Suggesting a lean-to and other temporary forms shelter, Anderson-Staley’s installation carves out a narrow, intimate interior space, while its portrait-covered exterior represents the public and the individuals that make up a city. Viewers are invited to crawl into the cozy interior space to hang out and view the abstract compositions and portraits that are installed inside of the shelter. Hundreds of tintype portraits are featured, most of them made in Houston, including at Project Row Houses, University of Houston, Diverseworks, and at the artist’s studio. Each tintype plate is a powerful portrait of an individual and the entire piece is a portrait of the broader community. The installation is an expression of community as a form of shelter and the uniqueness of individuals. Hung unframed in an expansive salon-grouping as family portraits might be, the tintypes seem precarious and exposed, suggesting our collective fragility and vulnerability in the face of natural and environmental catastrophe.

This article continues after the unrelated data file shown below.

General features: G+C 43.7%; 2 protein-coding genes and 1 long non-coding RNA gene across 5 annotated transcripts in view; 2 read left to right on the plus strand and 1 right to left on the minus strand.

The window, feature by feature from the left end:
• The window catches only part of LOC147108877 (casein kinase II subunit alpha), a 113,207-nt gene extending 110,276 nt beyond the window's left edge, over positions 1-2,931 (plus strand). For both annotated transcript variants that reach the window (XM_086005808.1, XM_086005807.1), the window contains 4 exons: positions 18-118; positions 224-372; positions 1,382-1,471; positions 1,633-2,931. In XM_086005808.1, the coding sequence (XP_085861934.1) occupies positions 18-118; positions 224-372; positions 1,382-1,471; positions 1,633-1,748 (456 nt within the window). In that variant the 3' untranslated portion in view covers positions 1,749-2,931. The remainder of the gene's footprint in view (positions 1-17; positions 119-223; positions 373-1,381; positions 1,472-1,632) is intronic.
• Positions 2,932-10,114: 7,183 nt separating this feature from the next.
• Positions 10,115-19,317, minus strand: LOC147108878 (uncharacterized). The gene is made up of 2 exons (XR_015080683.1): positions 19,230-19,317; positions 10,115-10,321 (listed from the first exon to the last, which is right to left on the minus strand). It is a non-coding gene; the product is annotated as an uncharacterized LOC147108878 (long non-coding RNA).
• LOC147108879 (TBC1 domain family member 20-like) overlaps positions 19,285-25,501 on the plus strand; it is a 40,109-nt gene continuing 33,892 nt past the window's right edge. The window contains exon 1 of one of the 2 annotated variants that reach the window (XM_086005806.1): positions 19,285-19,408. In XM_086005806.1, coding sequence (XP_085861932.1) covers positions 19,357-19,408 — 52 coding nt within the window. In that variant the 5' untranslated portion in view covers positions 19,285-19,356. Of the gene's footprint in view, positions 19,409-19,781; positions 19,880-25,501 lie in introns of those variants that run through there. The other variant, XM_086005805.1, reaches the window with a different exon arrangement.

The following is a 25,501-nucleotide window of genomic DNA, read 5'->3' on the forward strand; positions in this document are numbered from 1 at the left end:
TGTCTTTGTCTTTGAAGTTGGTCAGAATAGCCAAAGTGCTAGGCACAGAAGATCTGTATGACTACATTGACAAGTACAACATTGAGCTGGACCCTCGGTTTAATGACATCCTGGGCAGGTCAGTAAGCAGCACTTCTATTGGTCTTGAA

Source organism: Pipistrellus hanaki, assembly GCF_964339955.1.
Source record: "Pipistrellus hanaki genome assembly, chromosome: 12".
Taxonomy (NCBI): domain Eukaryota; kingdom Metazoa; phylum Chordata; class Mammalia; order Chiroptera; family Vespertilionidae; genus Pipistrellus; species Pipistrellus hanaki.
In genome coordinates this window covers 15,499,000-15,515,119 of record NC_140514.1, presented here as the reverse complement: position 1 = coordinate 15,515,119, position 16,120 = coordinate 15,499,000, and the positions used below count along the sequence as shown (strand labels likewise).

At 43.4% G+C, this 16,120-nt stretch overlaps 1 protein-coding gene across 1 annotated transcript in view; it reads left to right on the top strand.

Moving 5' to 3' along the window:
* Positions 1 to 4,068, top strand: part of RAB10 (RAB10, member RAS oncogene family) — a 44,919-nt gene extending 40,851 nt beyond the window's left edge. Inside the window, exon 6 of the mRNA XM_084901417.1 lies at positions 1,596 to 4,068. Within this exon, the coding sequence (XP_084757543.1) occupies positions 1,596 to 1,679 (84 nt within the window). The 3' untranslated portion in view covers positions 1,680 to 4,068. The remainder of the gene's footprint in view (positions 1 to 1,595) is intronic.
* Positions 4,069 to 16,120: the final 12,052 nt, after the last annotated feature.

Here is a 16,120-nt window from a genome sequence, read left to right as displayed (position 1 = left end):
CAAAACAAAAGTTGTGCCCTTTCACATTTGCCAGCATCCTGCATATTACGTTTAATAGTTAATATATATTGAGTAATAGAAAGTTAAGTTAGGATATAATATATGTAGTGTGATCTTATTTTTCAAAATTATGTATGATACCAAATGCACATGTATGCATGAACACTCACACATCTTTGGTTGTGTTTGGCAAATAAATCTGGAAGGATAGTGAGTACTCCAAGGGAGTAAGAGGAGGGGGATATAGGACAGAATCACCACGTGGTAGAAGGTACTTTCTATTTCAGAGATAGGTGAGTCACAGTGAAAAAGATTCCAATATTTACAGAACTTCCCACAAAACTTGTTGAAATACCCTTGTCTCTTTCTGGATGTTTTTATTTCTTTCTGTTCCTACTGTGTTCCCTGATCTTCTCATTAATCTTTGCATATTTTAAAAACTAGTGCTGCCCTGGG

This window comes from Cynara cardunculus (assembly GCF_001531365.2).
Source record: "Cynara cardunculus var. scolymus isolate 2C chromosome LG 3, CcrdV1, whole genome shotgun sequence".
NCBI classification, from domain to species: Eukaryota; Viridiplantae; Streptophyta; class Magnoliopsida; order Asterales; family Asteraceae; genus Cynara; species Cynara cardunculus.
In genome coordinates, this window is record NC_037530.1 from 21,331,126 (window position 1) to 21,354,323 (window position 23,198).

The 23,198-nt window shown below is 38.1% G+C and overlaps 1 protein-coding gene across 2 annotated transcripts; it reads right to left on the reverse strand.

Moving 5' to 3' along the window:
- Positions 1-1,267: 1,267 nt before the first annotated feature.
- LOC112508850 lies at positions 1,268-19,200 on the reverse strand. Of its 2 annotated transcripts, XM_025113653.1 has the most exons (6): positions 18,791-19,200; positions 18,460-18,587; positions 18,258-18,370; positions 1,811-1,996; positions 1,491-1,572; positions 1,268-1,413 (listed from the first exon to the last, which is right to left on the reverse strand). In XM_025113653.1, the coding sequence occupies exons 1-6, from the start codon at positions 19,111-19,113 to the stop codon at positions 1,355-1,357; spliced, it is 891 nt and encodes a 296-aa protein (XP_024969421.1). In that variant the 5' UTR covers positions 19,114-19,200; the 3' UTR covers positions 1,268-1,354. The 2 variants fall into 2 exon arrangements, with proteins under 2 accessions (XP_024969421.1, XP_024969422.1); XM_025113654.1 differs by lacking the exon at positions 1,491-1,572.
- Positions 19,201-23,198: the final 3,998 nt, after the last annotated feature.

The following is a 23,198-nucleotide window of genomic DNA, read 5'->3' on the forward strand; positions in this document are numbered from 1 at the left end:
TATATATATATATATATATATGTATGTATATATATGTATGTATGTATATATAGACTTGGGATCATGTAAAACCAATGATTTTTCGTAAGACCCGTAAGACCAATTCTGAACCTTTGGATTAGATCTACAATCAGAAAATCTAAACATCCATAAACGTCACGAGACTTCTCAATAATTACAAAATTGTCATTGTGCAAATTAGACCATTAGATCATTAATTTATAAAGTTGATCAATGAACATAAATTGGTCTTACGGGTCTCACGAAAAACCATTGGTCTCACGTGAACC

A house-like structure that Anderson-Staley installed outdoors in 2018 in the train shed at the Silos was a jumping off point for this project. That piece has traveled to the Shelburne Museum of Art in Vermont where it will be on view this fall. None of the images on that house are a part of this exhibition which presents an entirely different slice of Houston’s diverse communities. Anderson-Staley, whose home and studio were flooded by Hurricane Harvey, constructed the first iteration of Shelter in Place in the aftermath of the storm as a testament to Houston’s strength and resilience. Larger in scale, and incorporating dozens of portraits made in the past couple years, the Space HL installation marks the passing of the second anniversary of the storm and the continued presence of its effects in our lives.
This project is funded in part by the City of Houston through the Houston Arts Alliance.